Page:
On Friday, January 17th (last week) my mother went home to be with Jesus. She was 87 years old, so had lived a long life. Regardless of the age, you’re never prepared to lose a parent. I thank God Mom’s passing was peaceful, and I was by her bedside when she took her last breath.
I learned many lesson from Mom. She only had an eighth grade education, and wasn’t an academic genius by any means. My dad was the intellectual of the two, but both my parents were hard workers and resourceful.
I grew up in a time when the welfare system as we know it today didn’t exist. I praise God for that because I learned valuable lessons on how to make ends meet. My dad was in the construction business, and back in the 50’s, my dad would say construction was a “feast or famine” occupation.
For families to survive during financially lean times, people had to be creative. Both my parents were. I don’t remember how many summers we packed up after school let out. We headed to California or Washington to work in summer crops. In Phoenix, my parents worked in the citrus or picking cotton. Somehow we made it.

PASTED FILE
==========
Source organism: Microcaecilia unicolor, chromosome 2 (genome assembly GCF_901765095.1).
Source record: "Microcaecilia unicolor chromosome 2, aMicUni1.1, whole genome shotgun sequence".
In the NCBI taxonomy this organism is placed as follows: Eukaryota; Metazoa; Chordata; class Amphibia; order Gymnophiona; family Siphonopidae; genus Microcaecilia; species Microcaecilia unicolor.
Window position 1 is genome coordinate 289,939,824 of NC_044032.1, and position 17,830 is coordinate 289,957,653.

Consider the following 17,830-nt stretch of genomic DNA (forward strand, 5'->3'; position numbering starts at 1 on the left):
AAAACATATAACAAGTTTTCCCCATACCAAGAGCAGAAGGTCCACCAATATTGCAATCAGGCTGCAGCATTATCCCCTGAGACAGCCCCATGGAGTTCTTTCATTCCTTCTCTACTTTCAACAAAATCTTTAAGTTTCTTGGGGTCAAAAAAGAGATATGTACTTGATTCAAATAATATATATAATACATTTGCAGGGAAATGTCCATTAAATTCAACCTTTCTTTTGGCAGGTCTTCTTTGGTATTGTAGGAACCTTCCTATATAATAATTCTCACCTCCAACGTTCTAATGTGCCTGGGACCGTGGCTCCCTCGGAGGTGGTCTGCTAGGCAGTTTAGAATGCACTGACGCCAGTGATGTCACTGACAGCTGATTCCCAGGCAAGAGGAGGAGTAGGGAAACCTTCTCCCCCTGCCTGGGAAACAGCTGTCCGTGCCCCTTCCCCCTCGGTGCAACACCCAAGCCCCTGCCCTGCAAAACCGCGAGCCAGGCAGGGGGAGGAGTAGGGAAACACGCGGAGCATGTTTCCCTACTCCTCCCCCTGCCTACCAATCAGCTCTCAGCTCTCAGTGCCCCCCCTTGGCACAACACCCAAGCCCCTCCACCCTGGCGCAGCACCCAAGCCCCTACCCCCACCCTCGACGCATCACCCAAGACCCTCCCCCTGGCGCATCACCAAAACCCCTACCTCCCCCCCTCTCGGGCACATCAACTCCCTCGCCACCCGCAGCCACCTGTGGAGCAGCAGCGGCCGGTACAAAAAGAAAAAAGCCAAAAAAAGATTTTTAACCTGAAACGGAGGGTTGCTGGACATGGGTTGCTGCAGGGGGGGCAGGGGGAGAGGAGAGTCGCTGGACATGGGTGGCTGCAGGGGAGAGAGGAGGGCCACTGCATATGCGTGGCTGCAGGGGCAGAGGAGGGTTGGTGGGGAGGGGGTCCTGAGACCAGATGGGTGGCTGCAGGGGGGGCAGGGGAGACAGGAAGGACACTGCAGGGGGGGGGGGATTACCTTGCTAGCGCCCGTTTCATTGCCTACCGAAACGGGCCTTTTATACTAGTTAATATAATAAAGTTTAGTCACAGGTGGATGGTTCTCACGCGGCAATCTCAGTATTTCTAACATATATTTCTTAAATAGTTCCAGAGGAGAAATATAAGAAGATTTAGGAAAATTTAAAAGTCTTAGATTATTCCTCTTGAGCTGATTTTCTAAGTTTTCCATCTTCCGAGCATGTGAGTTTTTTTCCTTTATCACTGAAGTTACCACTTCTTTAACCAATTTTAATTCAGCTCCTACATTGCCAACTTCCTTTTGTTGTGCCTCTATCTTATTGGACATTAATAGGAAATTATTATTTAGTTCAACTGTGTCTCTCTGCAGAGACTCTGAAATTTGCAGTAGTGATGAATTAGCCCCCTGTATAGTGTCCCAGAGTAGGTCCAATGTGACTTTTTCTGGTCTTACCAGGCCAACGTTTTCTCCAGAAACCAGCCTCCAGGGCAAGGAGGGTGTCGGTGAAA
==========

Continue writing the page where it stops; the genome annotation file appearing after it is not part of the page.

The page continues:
I also grew up with parental roles in our household being interchangeable. My dad could cook, iron and clean house if he needed. My mom could paint, pour cement, and climb on the roof for repairs if necessary.
Mom would take things others discarded and make something out of it to sale. We tagged along with her through alleys, junk yards, and dump sites. When I was young, it was an adventure. As I grew older, it was an embarrassment. “Digging through garbage at the dump, Mom! How embarrassing!”
But I’m grateful now. We didn’t survive because the government supported us. We survived because my parents found ways to generate income.
Thanks, Mom and Dad.